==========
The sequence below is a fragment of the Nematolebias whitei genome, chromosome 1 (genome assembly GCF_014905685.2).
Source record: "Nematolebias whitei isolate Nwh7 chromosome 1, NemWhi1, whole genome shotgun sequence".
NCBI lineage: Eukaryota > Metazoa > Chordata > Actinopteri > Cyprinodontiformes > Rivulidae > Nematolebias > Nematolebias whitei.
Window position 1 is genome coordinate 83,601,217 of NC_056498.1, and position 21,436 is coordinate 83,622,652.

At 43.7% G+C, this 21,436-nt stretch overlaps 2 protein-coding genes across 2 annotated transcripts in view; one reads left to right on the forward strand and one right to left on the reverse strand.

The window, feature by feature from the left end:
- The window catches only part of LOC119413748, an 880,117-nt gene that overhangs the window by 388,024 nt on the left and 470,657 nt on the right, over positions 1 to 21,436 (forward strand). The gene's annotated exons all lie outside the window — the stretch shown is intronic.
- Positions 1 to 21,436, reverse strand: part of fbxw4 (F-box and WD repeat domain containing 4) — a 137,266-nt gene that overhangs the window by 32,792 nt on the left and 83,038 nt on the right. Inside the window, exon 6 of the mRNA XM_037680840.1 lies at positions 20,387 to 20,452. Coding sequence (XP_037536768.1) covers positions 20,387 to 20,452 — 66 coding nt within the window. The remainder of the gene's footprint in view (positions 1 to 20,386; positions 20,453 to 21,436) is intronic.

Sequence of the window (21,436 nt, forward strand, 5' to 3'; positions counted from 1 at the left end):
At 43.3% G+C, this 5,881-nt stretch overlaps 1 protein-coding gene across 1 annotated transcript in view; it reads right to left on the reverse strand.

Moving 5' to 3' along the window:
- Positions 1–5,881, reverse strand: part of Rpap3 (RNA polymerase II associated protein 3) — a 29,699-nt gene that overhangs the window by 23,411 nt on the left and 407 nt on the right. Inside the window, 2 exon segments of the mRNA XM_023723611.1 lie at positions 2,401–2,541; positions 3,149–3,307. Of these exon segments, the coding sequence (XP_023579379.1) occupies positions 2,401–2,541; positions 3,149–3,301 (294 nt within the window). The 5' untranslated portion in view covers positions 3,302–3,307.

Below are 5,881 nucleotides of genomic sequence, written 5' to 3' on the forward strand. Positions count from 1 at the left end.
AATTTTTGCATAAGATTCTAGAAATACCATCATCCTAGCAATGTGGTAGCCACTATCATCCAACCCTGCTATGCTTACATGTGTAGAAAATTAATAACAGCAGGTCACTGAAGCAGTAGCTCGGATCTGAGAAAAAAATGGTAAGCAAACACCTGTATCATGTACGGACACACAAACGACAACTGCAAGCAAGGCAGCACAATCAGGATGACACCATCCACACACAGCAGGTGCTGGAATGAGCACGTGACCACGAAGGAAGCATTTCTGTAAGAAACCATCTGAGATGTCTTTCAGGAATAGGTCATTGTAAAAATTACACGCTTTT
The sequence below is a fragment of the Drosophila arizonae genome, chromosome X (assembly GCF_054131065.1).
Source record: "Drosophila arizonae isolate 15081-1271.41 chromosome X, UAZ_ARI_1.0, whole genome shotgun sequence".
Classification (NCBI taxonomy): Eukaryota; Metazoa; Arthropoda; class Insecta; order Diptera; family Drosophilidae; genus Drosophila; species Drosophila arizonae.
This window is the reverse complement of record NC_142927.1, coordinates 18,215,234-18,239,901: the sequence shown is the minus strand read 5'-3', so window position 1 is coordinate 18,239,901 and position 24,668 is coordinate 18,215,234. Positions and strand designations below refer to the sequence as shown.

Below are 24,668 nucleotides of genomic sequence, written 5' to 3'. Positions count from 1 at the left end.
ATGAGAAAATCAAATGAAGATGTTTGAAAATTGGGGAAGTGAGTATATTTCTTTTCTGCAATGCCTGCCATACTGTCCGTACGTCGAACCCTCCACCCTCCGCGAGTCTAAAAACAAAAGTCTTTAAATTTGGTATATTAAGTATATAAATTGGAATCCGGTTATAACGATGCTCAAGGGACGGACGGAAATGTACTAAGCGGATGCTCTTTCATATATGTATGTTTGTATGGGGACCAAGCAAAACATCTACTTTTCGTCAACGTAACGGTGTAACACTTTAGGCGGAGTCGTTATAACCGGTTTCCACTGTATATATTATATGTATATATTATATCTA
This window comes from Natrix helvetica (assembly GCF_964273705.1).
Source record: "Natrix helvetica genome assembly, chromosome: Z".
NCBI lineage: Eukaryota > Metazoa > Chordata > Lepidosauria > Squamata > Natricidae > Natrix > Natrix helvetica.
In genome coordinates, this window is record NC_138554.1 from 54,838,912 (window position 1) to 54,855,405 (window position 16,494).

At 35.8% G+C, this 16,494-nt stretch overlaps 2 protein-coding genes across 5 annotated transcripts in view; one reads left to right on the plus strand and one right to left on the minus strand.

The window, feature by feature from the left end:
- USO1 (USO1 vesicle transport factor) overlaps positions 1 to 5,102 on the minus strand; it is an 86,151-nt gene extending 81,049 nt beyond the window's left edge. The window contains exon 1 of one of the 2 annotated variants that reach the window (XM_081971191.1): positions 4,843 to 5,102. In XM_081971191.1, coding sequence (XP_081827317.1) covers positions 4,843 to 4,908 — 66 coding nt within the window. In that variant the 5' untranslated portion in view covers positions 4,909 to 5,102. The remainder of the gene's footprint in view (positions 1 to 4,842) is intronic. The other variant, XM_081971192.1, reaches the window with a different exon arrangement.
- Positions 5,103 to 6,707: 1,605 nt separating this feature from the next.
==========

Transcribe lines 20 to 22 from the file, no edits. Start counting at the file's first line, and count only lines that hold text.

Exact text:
ATGAGAAAATCAAATGAAGATGTTTGAAAATTGGGGAAGTGAGTATATTTCTTTTCTGCAATGCCTGCCATACTGTCCGTACGTCGAACCCTCCACCCTCCGCGAGTCTAAAAACAAAAGTCTTTAAATTTGGTATATTAAGTATATAAATTGGAATCCGGTTATAACGATGCTCAAGGGACGGACGGAAATGTACTAAGCGGATGCTCTTTCATATATGTATGTTTGTATGGGGACCAAGCAAAACATCTACTTTTCGTCAACGTAACGGTGTAACACTTTAGGCGGAGTCGTTATAACCGGTTTCCACTGTATATATTATATGTATATATTATATCTA
This window comes from Natrix helvetica (assembly GCF_964273705.1).
Source record: "Natrix helvetica genome assembly, chromosome: Z".